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Sonny Rollins

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22.06.2004

Advantages:
Possibly the best tenor saxophonist ever  -  without a doubt the best still alive !

Disadvantages:
None  -  if you want to see him live, you should try to soon  -  he's getting on a bit now  -  73 yrs old now  -  still as good as ever though !

Recommendable Yes:

7 Ciao members have rated this review on average: very helpful See ratings
very helpful by (67%):
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Sonny Rollins is my favourite tenor saxophonist, and is in my opinion the best saxophonist ever. Sonny has a lovely deep, rich tone, right the way from the bottom of his horn to the top. Like many of the great jazz musicians, Sonny was not only a great player, but also a great composer, having written loads of tunes, including St Thomas, Tenor Madness, Doxy, Oleo, Airegin, to name but a few.

Sonny Rollins has recorded many famous C.D.'s, but perhaps his best two, and my favourite are saxophone colossus and tenor madness (featuring a stunning recording of tenor madness with coltrane and rollins playing together!) Both of these C.D's feature Sonny Rollins in full swing, at the top of his playing, with his classic tone and characteristic phrasing and solo's.

Throughout his life, Sonny Rollins had a chance to play and record with many jazz greats, having already done so with Babs Gonzalez, J.J. Johnson, Bud Powell and Miles Davis before he turned twenty, and also benefitting from having Thelonius Monk as a mentor.

Later in his life, during the mid-sixties, Rollins stopped playing in public and tried to get into religion, and especially eastern religions, spending time in Japan and India, and also spending a lot of time in a monastry. In the 70's however, Sonny resurfaced again and returned to recording and playing again, making his next recording in 1972, and is still going strong.

Recently, I had the chance to see Sonny Rollins playing in a rare appearance at the Barbican in London, and I must say that he was absolutely fantastic. Although he may now look slightly older, his playing is still as good as when he was younger and on those classic recordings of his, if not even better!

I think that all saxophonists should have the chance to see Sonny play, one of the greatest saxophonists ever, and if not, they should at least listen to some of his recordings.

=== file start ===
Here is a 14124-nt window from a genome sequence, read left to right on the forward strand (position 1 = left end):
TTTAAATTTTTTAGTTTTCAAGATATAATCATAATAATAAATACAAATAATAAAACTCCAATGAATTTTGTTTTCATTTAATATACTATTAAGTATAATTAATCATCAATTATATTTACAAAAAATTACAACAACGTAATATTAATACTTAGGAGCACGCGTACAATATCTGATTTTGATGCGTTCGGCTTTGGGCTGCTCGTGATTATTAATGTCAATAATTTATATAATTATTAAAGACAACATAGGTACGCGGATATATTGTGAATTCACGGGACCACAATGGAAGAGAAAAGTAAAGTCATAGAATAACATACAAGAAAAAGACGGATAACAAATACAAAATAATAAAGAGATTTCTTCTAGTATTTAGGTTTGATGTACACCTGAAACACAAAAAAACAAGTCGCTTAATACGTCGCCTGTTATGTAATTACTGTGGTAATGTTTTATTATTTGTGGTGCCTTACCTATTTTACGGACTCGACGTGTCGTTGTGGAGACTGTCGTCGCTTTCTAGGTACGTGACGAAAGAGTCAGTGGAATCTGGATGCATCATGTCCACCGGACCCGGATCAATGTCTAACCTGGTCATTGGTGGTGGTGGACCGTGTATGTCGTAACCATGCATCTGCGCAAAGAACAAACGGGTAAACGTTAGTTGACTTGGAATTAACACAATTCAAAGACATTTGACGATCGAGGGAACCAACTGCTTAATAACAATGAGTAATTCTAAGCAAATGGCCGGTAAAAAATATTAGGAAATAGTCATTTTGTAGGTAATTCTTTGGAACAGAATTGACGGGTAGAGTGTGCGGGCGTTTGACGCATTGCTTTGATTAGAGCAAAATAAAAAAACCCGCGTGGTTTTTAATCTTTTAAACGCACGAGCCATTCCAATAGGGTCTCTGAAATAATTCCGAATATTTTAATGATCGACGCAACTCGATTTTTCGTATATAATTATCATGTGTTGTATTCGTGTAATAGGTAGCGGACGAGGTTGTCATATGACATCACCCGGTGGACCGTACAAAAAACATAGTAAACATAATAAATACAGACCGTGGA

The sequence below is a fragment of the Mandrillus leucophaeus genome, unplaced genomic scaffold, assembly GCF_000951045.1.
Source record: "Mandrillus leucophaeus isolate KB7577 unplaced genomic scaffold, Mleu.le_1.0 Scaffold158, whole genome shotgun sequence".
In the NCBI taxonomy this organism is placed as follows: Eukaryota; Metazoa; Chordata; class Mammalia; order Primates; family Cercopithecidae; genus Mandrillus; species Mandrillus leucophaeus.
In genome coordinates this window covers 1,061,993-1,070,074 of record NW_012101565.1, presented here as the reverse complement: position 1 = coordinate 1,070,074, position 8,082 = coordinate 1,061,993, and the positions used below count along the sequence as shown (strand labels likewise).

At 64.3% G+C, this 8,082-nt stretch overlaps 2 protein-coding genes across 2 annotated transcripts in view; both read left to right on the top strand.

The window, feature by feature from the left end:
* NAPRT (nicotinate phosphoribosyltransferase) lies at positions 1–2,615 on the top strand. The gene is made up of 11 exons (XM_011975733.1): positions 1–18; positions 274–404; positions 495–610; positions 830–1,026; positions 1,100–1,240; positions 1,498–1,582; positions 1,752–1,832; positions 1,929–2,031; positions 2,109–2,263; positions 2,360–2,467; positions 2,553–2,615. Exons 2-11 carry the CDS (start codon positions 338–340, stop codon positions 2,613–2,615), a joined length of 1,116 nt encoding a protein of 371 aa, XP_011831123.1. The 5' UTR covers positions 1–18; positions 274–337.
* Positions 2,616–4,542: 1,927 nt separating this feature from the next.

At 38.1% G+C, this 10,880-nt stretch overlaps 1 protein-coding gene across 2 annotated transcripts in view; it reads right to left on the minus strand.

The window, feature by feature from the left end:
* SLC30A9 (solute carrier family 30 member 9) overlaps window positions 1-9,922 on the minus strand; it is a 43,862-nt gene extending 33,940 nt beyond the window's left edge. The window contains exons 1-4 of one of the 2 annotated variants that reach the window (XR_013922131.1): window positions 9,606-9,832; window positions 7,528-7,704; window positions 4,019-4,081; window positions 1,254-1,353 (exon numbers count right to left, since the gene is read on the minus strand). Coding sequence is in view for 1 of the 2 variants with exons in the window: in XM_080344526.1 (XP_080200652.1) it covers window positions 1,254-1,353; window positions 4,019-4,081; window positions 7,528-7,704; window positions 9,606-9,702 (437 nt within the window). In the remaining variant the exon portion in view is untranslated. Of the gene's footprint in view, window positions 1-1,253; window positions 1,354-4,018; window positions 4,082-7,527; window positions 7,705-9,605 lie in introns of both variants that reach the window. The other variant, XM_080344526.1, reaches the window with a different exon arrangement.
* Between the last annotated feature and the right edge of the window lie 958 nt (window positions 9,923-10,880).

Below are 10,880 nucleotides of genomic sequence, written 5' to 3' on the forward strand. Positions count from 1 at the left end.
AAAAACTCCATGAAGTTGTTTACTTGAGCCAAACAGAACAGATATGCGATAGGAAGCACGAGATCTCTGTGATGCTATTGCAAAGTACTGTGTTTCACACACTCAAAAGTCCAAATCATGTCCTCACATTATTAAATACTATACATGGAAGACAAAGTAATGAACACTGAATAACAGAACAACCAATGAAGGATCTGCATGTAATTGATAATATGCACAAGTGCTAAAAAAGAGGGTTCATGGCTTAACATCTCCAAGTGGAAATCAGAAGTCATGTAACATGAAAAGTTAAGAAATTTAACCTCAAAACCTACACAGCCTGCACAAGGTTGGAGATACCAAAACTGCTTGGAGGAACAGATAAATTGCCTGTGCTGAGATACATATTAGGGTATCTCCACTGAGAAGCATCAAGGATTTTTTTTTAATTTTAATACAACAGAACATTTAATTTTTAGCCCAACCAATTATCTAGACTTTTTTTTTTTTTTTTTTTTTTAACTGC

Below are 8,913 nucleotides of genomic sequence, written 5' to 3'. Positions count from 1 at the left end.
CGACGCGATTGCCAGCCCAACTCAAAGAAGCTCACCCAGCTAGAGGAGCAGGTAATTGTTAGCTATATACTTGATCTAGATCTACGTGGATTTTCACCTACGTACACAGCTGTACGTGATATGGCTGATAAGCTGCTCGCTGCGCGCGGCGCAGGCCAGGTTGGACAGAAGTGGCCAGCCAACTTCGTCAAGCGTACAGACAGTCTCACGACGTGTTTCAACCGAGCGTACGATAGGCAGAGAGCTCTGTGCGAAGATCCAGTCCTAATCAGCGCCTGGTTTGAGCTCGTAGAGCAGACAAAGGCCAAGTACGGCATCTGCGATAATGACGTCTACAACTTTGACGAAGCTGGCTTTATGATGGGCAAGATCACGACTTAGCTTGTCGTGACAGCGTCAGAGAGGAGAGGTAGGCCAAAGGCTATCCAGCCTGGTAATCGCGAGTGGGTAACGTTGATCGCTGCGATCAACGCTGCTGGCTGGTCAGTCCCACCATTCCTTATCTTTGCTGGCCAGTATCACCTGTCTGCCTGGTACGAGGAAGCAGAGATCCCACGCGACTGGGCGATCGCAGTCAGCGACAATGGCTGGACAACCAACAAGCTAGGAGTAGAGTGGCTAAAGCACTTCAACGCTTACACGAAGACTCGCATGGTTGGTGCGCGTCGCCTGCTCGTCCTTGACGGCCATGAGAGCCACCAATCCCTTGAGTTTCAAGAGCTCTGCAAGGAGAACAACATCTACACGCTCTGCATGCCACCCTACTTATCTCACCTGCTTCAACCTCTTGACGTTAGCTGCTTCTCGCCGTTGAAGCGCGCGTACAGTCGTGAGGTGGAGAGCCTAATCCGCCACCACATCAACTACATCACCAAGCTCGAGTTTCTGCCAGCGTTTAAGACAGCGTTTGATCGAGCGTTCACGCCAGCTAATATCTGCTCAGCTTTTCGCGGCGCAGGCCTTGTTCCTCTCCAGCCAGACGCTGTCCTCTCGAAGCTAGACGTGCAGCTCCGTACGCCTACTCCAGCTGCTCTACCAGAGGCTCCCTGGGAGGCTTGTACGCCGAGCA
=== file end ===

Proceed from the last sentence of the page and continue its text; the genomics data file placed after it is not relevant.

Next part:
Some CD's to check out are:
Saxophone Colossus, Tenor Madness, Way Out West, Thelonius Monk and Sonny Rollins, Sonny Side Up (with Dizzy Gillespie and Sonny Stitt).

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feeble_albatross 22.06.2004 15:46

The pictures just made the review even better. Olivia :)

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Analogue Productions Tenor Madness Sonny Rollins

Analogue Productions Tenor Madness Sonny Rollins

Tenor Madness was the recording that, once and for all, established Rollins as one of the ... more

premier tenor saxophonists, an accolade that in
retrospect, has continued through six full decades
and gives an indication why as a young player,
Rollins was so well liked, as his fluency,
whimsical nature, and solid construct of melodies
and solos gave him the title of the next Coleman
Hawkins or Lester Young of mainstream jazz. Tenor
Madness, using Miles Davis' group - pianist Red
Garland, bassist Paul Chambers, and drummer Philly
Joe Jones, is the only recording of Rollins with
John Coltrane, who was also in Davis' group.
Rollins and John Coltrane met in 1956 and went on
to largely define the state of jazz tenor
saxophone in the mid-Fifties. Their playing set a
standard that has been a benchmark of excellence
for saxophonists-and others-ever since. By the
time this LP was released, Rollins already had
such albums to his name as Worktime and Sonny
Rollins Plus 4 in addition to his sideman exploits
with the Clifford Brown/Max Roach Quintet. As well
as the celebrated title track, Tenor Madness
includes an intriguing original, "Paul's Pal," and
the mining of unusual material such as "My
Reverie," and "The Most Beautiful Girl in the
World." Originally released in 1956

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Analogue Productions Rollins Plays for Bird Sonny Rollins

Analogue Productions Rollins Plays for Bird Sonny Rollins

As the tenor sax is not in the same key as an alto, Sonny Rollins would have to transpose ... more

a lot of music to take a tribute to Charlie Parker
to a high level. Instead Rollins has chosen
standards associated with Parker, and recorded
them within a year after Bird's passing. The music
certainly has its moments, as on the inexhaustible
27-minute medley of seven tunes seamlessly
stitched together. Rollins plays the melody on
alternating songs "I Remember You" and "They Can't
Take That Away from Me," Kenny Dorham has at it
for "My Melancholy Baby" and "Just Friends," with
Wade Legge getting his two cents in on trio only
versions of "Old Folks" and "My Little Suede
Shoes." Finally the whole band joins in on the
ten-minute medley finale "Star Eyes." Two
independent selections accompany the medley:
Rollins does the ballad "I've Grown Accustomed to
Your (Her) Face," from the musical "My Fair Lady"
and the horns finally play together for the nearly
12-minute cool waltz "Kids Know." Originally
released in 1956. 1. Medley: I Remember You, My
Melancholy Baby, Old Folks, They Can't Take That
Away From Me, Just Friends, My Little Suede Shoes
& Star Eyes 2. Kids Know 3. I've Grown Accustomed
to Your Face

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Review Ratings »

This review of Sonny Rollins has been rated:

"very helpful" by (67%):

  1. nubbler
  2. Jonoj
  3. MAFARRIMOND

and 7 other members

"helpful" by (33%):

  1. MHam
  2. Silverback
  3. jillmurphy

and 2 other members

The overall rating of a review is different from a simple average of all individual ratings.